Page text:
Vermont and federal officials have announced grants targeting the state agriculture industry’s impact on the food system and on Lake Champlain.
Vermont U.S. Senator Patrick Leahy and Congressman Peter Welch, both Democrats, were joined by officials from the U.S. Department of Agriculture and the University of Vermont to announce the agriculture innovation and water quality grants. Senator Leahy says a new USDA Agricultural Research Service Food Systems Center will be funded at $3 million per year for five years at the University of Vermont. “We’re here today to announce a new long-term partnership the USDA has established with the University of Vermont to support innovative food systems research. And we have the privilege to announce a suite of new conservation projects to help Vermont farmers steward their land and support a healthy Lake Champlain. Now the first year’s funding of $3 million is already in place and work is underway. A full five year program is being finalized because you can’t turn these things on and off.”
Congressman Welch said local sustainable agriculture is key to the revitalization of the rural economy. “Farmers are the custodians of our landscape and this grant that is long-term is going to give tools to our local farmers where they can get real information about what works and what doesn’t. The goal is clean agriculture. The goal is a clean environment. And having the benefit of the University of Vermont as a partner combined with the practical experience of farmers in the field that’s very very promising.”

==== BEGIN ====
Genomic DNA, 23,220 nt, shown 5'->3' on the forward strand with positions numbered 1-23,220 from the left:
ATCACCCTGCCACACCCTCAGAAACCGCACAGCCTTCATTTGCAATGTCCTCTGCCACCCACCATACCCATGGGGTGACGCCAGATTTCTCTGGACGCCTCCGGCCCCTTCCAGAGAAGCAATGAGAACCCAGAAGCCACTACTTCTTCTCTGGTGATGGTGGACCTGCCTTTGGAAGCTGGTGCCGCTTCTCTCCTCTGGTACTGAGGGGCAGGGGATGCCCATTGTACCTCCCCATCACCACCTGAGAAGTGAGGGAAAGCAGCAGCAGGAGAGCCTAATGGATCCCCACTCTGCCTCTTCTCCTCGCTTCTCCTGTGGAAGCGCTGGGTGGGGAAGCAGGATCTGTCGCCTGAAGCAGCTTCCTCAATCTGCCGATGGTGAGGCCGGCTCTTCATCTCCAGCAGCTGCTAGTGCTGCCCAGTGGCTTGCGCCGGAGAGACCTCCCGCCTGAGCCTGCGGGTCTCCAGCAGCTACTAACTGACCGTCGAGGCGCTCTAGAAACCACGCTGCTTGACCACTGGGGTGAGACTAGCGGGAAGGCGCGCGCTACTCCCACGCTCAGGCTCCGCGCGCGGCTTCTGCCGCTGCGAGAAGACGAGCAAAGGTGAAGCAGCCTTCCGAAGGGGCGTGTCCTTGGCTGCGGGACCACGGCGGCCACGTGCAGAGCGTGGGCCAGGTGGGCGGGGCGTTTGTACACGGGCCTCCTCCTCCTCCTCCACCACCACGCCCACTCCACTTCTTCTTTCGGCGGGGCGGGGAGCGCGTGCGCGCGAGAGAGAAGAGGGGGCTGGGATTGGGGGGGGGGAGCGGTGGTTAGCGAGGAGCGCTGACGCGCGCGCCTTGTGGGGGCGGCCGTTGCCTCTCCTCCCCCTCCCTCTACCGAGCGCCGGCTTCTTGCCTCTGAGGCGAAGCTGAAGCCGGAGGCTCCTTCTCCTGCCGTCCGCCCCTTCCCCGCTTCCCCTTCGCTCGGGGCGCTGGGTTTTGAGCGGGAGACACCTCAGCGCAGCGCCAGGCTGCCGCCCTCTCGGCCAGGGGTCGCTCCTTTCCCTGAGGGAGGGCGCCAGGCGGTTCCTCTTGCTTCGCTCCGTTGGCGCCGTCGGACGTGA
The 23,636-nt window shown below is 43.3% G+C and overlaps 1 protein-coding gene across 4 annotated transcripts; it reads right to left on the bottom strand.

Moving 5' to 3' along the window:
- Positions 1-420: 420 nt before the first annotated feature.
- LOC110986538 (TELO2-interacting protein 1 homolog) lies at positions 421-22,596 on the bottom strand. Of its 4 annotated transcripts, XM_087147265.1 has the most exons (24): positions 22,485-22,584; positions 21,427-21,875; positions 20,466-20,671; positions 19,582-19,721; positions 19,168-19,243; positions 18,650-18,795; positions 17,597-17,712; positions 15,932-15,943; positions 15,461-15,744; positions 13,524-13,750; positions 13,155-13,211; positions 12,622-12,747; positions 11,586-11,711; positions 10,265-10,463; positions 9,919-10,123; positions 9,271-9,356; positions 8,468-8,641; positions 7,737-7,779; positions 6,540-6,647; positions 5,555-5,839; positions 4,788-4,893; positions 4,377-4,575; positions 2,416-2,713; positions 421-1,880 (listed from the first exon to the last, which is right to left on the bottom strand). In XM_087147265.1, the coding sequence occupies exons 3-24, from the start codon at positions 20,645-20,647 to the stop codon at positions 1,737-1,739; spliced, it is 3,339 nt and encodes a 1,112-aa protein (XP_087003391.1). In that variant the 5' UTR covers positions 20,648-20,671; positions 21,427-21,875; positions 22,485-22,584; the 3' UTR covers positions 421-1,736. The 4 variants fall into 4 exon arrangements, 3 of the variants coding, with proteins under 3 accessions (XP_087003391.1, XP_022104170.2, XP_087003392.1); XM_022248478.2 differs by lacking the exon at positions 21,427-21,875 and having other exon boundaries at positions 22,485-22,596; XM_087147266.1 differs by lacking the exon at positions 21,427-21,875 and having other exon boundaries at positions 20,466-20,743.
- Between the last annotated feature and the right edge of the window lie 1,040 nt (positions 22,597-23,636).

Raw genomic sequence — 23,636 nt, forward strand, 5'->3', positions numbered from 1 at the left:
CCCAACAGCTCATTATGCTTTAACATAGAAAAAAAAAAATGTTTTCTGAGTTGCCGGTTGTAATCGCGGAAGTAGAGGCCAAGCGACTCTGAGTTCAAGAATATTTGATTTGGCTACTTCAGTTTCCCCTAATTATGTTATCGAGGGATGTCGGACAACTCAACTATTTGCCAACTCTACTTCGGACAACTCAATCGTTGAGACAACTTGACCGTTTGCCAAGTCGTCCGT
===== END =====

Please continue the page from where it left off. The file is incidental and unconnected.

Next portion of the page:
USDA Undersecretary Bill Northey announced nearly $2 million in grants to evaluate the water quality impacts of voluntary conservation practices by farmers. “Our farmers want to be able to figure out what’s going to make an impact. And that’s what this project will help discover, is how is it actually making a difference and how much scaling do we need to do to be able to make that kind of difference?”
Officials also announced that Vermont will share a $20 million Dairy Innovation Grant with Wisconsin and Tennessee. Vermont Agency of Agriculture Secretary Anson Tebbets: "That particular grant will allow our farmers to look at different options. For example can we pair farmers directly with some of our artisan cheesemakers and develop a model there? On the environmental side that was announced farmers are doing the heavy lifting but they need support in making sure they’re doing the right things. These dollars will be earmarked to do practices that are really research based, data based.”
The water quality study is one of 23 nationally funded through the USDA’s Natural Resources Conservation Service Conservation Effects Assessment Project.